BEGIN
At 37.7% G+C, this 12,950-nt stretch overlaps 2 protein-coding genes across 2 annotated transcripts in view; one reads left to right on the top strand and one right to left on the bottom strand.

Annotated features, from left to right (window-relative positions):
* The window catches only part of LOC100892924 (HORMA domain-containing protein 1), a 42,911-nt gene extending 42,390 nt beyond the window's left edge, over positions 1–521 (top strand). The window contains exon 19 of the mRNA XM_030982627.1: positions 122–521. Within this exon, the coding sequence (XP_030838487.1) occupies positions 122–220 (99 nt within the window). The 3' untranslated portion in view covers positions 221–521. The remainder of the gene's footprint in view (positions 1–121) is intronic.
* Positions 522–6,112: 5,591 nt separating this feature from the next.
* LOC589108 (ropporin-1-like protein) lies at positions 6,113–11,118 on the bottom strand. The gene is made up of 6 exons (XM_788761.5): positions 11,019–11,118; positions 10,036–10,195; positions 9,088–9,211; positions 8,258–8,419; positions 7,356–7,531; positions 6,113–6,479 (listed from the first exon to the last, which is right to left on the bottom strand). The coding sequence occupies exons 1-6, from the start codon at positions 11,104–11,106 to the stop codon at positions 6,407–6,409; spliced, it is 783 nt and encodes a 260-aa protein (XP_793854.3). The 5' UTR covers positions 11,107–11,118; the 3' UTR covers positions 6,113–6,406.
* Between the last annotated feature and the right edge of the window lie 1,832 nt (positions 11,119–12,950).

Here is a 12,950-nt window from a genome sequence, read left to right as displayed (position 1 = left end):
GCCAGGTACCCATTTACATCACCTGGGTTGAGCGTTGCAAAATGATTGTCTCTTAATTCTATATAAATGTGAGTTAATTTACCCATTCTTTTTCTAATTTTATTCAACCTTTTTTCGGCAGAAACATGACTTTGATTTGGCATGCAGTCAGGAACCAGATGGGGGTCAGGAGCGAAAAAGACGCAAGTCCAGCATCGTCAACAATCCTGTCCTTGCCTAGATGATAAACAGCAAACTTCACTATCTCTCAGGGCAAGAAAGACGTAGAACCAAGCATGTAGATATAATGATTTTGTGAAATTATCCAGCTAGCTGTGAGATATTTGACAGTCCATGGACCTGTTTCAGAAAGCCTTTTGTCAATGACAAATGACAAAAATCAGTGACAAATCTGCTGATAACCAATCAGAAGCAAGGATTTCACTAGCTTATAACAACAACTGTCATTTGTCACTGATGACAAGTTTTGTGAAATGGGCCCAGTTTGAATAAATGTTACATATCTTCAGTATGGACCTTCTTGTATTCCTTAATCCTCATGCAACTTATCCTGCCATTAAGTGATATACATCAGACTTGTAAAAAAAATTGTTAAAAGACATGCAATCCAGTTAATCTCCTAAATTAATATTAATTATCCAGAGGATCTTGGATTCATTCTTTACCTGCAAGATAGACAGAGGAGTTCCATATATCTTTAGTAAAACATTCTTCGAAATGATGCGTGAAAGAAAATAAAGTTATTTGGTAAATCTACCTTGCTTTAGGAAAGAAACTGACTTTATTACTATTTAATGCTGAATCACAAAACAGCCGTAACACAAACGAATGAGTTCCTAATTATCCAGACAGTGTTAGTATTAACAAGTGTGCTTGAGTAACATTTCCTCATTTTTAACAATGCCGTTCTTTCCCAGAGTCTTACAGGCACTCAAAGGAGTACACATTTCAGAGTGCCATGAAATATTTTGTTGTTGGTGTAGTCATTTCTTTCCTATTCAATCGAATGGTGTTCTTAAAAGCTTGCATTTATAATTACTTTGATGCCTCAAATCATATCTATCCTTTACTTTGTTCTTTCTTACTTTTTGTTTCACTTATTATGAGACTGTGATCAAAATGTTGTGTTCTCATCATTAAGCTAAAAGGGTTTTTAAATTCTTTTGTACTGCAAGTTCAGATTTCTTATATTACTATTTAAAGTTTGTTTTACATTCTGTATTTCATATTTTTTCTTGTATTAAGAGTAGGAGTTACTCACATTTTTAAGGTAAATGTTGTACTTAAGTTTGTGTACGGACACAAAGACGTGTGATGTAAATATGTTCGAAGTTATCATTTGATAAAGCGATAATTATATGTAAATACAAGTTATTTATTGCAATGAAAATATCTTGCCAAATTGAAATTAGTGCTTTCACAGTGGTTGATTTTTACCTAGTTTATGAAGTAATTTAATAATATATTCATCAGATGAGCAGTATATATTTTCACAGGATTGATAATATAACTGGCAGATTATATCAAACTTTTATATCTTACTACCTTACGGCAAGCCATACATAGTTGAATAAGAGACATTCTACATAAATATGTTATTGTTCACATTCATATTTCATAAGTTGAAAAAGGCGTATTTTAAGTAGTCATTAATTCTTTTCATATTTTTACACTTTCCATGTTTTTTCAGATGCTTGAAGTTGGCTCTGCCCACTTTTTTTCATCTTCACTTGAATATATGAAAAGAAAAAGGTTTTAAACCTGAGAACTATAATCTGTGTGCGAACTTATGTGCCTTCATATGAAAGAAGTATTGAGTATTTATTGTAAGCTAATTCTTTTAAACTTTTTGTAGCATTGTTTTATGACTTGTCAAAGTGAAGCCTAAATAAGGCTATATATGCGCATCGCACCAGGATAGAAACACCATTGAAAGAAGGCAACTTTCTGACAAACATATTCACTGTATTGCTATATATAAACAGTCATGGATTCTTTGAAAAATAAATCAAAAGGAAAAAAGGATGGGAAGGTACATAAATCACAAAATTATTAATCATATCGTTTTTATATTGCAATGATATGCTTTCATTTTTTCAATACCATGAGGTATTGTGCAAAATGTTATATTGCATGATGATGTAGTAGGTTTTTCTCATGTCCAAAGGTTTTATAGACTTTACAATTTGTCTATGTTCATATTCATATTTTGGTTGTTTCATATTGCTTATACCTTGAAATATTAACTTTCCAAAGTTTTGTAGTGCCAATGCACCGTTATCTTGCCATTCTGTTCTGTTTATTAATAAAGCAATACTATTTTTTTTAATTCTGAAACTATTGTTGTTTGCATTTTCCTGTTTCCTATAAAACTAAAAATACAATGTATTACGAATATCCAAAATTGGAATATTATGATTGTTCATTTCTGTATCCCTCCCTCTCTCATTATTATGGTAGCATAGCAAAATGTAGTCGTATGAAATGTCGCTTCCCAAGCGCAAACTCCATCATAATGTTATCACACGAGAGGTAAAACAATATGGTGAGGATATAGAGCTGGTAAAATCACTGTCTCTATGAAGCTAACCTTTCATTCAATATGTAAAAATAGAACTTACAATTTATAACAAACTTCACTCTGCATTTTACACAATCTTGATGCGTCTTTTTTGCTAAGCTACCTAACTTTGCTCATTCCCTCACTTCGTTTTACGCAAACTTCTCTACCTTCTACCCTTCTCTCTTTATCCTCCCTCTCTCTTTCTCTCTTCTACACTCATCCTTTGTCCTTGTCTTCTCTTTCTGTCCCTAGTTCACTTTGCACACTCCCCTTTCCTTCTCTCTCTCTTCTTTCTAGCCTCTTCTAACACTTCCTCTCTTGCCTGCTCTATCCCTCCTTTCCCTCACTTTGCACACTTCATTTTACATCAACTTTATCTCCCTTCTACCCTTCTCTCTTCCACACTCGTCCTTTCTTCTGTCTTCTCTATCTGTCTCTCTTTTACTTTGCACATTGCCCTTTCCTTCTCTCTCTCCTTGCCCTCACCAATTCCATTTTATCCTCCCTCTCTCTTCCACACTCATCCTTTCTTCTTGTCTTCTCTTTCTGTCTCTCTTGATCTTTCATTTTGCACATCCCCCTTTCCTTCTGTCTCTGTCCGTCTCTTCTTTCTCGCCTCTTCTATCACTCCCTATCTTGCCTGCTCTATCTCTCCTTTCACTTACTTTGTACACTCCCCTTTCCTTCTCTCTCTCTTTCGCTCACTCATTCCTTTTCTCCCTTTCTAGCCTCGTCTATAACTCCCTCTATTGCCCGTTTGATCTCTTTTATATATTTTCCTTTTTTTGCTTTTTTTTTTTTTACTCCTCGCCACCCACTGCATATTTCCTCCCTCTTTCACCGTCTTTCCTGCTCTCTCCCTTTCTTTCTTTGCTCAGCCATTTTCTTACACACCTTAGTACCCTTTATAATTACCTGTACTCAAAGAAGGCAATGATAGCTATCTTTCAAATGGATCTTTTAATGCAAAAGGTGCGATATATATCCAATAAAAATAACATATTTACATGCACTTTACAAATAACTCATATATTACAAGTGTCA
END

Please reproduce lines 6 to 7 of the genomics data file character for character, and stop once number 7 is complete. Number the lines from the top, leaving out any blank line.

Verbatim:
* Between the last annotated feature and the right edge of the window lie 1,832 nt (positions 11,119–12,950).

Here is a 12,950-nt window from a genome sequence, read left to right as displayed (position 1 = left end):